Ultimately this book offers a very interesting read, but only for the right, qualified reader. I should say a command of at least one Romance language is a must, as well as a reasonable familiarity with the field of translation. For the uninitiated, a more basic but also more thorough and elaborate investigation of the world of translation can be found in the recent Is That a Fish in Your Ear?: Translation and the Meaning of Everything.

Is That a Fish in Your Ear?: Translation and the Meaning of Everything

Is that a Fish in your Ear?Dieser Eintrag ist auch auf Deutsch verfügbar.

In titling his book (or having his book titled?) “Is that a fish in your ear?”, David Bellos has certainly made categorising this work a difficult task. It looks and feels like it should belong firmly in the ‘popular science’ section, yet as other reviewers have pointed out, the writing sits it firmly in a half-way academic category. Still, the material covered should be of interest to a wide range of readers, with the book split into fairly short and relatively self-contained chapters, that one can really dip and choose or skip out the parts that are of little interest. The book covers a very wide range of topics, and skitters over numerous areas such as philosophy, biology, religion and of course linguistics.

One of the first things that struck me about the work as a whole was that Bellos was taking the opportunity to defend his profession, or at least his approach to the business of translation. Chapters often deal with a particular assault on translation or translators, mainly in the form of an every day platitude, which is then investigated, tested and (for the most part) satisfactorily overturned. I found myself disagreeing with his opinions on occasions, but the evidence is presented well enough that the reader can draw his own conclusions most of the time. Neverthelees, there appear to be some contradictions in the book, and some of his arguments felt at times overdrawn. For instance, he criticises a statement made by Nabokov regarding Pushkin’s poetry that ‘to reproduce the rhymes and yet translate the entire poem literally is mathematically impossible’. He then goes on to illustrate how the form of said poetry lent itself well to translation, and that the root of Nabokov’s statement lay in his reluctance to attempt it. Whilst this isn’t necessarily untrue, it doesn’t detract from Nabokov’s original statement about the impossibility of translating both form and content, nor does the statement that other gifted translators give a ‘good approximation of Pushkin’s verse’. Bellos’ own chapter on poetry, as another reviewer well pointed out, if anything confirms Nabokov in his statement.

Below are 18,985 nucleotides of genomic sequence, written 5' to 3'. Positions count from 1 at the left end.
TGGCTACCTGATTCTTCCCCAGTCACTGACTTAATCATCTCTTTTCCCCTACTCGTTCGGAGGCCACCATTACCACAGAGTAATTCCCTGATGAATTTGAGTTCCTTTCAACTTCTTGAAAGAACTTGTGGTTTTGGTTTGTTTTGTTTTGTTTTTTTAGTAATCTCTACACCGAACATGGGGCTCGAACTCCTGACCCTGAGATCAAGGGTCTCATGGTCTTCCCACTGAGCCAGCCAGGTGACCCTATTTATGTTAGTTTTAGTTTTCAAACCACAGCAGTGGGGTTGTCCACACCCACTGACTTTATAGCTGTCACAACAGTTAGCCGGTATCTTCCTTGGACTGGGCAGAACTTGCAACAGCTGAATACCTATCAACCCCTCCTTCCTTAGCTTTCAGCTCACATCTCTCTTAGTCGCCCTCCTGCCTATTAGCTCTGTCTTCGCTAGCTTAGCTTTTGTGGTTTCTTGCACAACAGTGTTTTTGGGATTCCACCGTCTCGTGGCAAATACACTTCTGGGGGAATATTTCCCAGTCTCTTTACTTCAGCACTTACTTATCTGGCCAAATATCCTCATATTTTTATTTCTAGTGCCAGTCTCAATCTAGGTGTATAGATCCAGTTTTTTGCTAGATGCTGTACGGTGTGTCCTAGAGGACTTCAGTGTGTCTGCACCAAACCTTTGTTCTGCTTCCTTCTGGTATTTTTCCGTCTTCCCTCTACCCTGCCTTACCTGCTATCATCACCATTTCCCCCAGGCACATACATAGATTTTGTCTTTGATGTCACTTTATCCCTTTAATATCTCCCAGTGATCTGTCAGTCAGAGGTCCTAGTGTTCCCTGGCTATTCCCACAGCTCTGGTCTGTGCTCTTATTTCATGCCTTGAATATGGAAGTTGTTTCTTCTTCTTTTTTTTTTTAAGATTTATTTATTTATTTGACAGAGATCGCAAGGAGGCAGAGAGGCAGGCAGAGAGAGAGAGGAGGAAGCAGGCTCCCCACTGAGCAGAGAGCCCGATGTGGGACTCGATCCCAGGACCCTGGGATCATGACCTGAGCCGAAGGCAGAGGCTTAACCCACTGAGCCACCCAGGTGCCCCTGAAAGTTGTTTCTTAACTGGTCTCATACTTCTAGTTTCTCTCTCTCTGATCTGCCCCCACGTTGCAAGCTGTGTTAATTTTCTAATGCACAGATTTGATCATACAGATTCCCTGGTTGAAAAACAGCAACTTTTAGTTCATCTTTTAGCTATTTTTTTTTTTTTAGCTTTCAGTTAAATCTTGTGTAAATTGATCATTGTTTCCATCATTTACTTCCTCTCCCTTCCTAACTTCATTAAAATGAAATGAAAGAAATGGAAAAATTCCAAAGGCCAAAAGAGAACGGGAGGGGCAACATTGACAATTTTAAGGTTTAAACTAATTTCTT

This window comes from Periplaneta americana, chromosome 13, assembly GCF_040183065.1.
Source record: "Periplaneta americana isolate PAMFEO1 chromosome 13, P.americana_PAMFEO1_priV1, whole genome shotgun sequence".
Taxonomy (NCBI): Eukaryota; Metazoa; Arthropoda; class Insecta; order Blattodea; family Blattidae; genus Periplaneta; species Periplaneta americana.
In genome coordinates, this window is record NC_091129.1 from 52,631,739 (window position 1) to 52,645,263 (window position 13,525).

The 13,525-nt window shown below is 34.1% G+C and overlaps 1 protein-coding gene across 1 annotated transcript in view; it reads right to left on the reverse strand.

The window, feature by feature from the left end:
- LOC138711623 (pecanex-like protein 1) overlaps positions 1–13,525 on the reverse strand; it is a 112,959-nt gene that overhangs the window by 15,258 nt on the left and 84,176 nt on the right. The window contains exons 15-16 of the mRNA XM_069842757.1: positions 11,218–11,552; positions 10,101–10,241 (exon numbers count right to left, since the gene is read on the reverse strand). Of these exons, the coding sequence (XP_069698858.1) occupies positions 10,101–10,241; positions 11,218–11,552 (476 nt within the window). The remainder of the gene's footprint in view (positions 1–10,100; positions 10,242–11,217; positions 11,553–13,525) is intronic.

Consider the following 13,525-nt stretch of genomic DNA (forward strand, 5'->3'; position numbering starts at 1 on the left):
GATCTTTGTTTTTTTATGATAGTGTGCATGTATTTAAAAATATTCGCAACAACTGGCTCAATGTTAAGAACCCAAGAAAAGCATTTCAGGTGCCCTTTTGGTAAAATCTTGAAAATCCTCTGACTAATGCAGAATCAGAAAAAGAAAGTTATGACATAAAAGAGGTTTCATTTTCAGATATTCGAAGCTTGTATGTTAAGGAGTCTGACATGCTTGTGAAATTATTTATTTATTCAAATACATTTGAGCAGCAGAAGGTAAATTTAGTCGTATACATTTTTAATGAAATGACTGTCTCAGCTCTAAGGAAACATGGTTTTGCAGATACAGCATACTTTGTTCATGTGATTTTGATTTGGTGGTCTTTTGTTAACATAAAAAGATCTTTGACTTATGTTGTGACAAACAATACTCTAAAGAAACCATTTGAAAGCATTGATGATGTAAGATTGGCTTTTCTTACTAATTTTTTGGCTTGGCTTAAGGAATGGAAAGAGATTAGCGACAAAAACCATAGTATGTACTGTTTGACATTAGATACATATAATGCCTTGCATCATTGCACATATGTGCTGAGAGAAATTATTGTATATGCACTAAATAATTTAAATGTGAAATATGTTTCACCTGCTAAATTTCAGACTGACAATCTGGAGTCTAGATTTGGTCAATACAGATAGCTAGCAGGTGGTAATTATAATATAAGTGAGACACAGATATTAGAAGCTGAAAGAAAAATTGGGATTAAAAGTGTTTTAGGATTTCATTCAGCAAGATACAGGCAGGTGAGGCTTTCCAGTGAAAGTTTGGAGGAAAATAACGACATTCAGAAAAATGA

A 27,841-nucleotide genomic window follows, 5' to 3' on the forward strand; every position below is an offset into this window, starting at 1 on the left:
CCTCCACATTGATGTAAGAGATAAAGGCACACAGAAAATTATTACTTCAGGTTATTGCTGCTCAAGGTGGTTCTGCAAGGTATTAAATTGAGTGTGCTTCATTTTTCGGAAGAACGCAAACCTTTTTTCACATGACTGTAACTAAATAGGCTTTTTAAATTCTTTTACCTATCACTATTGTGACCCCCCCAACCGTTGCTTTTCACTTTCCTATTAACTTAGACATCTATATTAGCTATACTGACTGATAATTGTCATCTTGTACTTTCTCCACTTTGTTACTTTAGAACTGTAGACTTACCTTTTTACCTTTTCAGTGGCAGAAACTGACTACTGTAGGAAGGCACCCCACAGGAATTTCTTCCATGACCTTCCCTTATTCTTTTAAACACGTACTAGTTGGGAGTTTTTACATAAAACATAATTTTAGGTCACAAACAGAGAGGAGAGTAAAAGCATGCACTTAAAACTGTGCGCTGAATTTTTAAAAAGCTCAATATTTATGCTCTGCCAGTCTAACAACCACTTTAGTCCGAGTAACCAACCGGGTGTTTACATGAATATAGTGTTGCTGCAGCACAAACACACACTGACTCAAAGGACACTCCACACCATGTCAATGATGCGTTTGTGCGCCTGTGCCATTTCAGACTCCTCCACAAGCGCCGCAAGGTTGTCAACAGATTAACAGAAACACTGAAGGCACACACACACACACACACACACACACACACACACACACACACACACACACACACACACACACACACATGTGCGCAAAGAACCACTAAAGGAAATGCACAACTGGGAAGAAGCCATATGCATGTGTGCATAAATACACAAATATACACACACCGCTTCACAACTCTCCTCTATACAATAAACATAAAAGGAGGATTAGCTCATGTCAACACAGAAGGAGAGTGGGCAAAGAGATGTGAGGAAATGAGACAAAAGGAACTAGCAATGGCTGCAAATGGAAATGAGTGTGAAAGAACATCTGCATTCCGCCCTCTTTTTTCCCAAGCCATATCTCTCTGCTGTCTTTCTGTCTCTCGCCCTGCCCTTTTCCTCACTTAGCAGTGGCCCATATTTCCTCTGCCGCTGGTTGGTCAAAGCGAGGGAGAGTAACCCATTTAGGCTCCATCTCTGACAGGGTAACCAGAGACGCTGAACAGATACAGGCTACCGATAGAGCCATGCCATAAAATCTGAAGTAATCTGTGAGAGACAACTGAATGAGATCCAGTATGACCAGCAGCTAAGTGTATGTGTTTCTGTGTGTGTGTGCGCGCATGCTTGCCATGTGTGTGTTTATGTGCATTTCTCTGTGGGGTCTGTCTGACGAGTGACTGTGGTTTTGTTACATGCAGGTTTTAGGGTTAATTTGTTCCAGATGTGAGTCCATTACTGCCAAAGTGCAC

In his defense of translation, Bellos covers a wide range of fields and periods, from Sumeria through the Bible to the EU, with humour, legalese and interpreting all playing a part. He depaints the difficulties the translator faces, having restrictions of space (e.g. comics), time (e.g. film subtitles/dubbing), dealing with grammatical features that are missing in target or source language, or simply requiring clarification of meaning where there is none to be had. The chapters covering the workings of the EU and the UN are particularly interesting, as is the thread running through the work about the dominant role of English and its potential effects on other languages through the work of translators. Another strong point is Bellos’ inclusion of plenty of examples and anecdotes that help to elucidate his points, both in terms of the difficulties and the successes.

Whilst there were a few statements in the book which I would consider ‘mistakes’, these were always peripheral to the main argument, and the work is otherwise extremely well-researched and detailed. Bellos writes with authority, and despite his strong points of view never comes across as condescending – in fact, a real sense of modesty peers through his writing, especially when dealing with areas of translation that are not his particular field.

Ultimately, this is a book that will definitely appeal to the right reader. Despite my finding some of his arguments to be not particularly convincing, Bellos presents enough information and evidence to allow his readers to make their own minds up. As an overall introduction and summary to the world of translations, this book is a thorough success, most suited to students of language, those considering becoming translators, and perhaps people interested in finding out more about the translations they themselves consume. Yet as others have pointed out, it isn’t as straightforward a read as the title or dustjacket make out, so a quick dip into Amazon’s “Look inside!” feature would probably save a few rumpled foreheads.